Industry standard

Polestar: Recycling is not our responsibility, calls for industry standard

The CEO of Volvo-backed electric car brand Polestar has called for an industry standard to measure carbon emissions from car manufacturing.


Polestar CEO Thomas Ingenlath has said automakers should not be solely responsible for recycling vehicles and their components – despite company executives saying the world is in a “rampant climate crisis”.

In April last year, Polestar pledged to develop a climate-neutral car backed by a net-zero manufacturing process by 2030. And not just by offsetting emissions by planting trees. The ambitious proposal also applied to parts suppliers and shipping companies.

Now the company has admitted it needs help from regulators to get to net zero.



Polestar sustainability expert Fredrika Klaren acknowledged that net zero emissions – from factory to the end of a vehicle’s life – remains a very ambitious goal for now.

“We don’t know how to reach it. It really is a Moonshot lens. [But] Hopefully we get there,” Klaren told media during a preview of the Polestar 3 SUV in Europe last week, ahead of arrivals in Australian showrooms in early 2024.

Klaren said one of the most important steps toward net zero is getting other automakers to share the same goal.



“We know a lot of (automakers) are doing amazing things, and there’s a lot of sustainability work going on across all automakers,” Klaren said.

“But we are in a very traditional system, so it is very difficult for us to talk to each other and collaborate. For a very good reason: that it has been heavily regulated in the automotive industry.

“Now, in this new era, we have to do like other industries such as fashion and collaborate to meet the huge challenge that we share. Frankly, we have to get through this [traditional mindset]. We invite others to participate in this project.



Polestar CEO Thomas Ingenlath acknowledged the importance of recycling, the executive refrained from saying it was the carmakers’ responsibility.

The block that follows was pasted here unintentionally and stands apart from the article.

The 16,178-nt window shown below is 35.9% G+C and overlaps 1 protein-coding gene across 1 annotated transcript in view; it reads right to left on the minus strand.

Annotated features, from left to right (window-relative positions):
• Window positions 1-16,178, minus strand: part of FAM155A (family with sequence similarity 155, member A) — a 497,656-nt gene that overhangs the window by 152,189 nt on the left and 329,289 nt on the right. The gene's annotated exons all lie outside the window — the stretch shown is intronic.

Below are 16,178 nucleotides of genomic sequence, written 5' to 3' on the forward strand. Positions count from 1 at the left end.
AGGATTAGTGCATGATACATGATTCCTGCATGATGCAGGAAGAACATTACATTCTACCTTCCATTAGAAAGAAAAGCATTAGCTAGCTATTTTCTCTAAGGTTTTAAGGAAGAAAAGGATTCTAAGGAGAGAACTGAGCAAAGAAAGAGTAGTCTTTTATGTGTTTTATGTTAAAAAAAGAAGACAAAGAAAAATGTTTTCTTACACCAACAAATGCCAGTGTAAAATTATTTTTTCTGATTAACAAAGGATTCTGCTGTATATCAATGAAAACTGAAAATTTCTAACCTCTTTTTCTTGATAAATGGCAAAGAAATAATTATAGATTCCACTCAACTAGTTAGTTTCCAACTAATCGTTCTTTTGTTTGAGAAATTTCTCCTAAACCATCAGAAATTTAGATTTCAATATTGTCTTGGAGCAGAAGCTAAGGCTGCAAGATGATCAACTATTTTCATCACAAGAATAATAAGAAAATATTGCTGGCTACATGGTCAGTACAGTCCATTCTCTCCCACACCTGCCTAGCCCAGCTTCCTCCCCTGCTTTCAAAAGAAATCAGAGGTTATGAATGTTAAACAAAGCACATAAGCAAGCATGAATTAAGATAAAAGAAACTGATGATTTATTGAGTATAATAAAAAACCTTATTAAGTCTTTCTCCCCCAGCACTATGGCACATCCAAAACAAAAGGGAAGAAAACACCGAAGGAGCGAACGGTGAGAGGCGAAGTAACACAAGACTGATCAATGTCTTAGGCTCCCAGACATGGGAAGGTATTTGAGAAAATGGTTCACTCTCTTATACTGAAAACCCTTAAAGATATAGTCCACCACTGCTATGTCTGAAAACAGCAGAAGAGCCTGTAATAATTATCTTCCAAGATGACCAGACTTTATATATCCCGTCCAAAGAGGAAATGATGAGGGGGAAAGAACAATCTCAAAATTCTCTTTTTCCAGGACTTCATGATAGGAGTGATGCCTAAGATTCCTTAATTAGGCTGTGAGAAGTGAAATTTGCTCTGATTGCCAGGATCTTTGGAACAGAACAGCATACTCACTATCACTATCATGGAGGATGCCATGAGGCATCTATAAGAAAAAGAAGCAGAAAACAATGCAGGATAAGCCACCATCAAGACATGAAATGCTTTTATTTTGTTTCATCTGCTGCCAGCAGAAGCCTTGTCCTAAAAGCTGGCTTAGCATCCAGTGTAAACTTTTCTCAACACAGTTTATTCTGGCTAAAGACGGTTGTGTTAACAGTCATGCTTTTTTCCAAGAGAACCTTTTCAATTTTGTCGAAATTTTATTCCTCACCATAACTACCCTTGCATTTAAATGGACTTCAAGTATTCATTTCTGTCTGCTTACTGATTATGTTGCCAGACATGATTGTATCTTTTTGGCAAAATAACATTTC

“The recycling business itself, no, we don’t have to get into it,” Ingenlath said.

“Our job is to design and engineer the cars (to)…enable recycling that retains the value of the materials. Our work starts much earlier to enable the recycling industry.”



Ingenlath has called for an industry standard to measure the carbon emissions of vehicles from different manufacturers, so consumers and watchdogs can compare pollution emissions between auto giants.

“We’re actually looking for, we’d like to have, a standardized industry standard on how to assess a car’s carbon footprint,” Ingenlath said. does any industry actually agree on a sensible way to do it? »

“And there has been very little feedback and very little initiative to jointly achieve a standard. It’s a bit of frustration on our side. Time is running out, at some point we will miss a lot of things that we have not found the right moment to agree on a standard on how to calculate the CO2 footprint.



Glenn Butler

Glenn Butler is one of Australia’s best-known motoring journalists. He has spent the past 25 years reporting on cars on radio, television, the web and in print. He is a former editor of Wheels, Australia’s most respected motoring magazine, and was associate editor of Drive.com.au before that. Glenn has also worked at an executive level for two of Australia’s most prominent car manufacturers, so he understands the care and consideration that goes into designing and developing new cars. As a journalist, he’s driven everything from Ferraris to Fiats on every continent except Antarctica (which he hopes to one day reach) and enjoys discovering each car’s unique personality and strengths. Glenn knows that the price of a car is not indicative of its competence, and even the cheapest car can improve your life and broaden your horizons.

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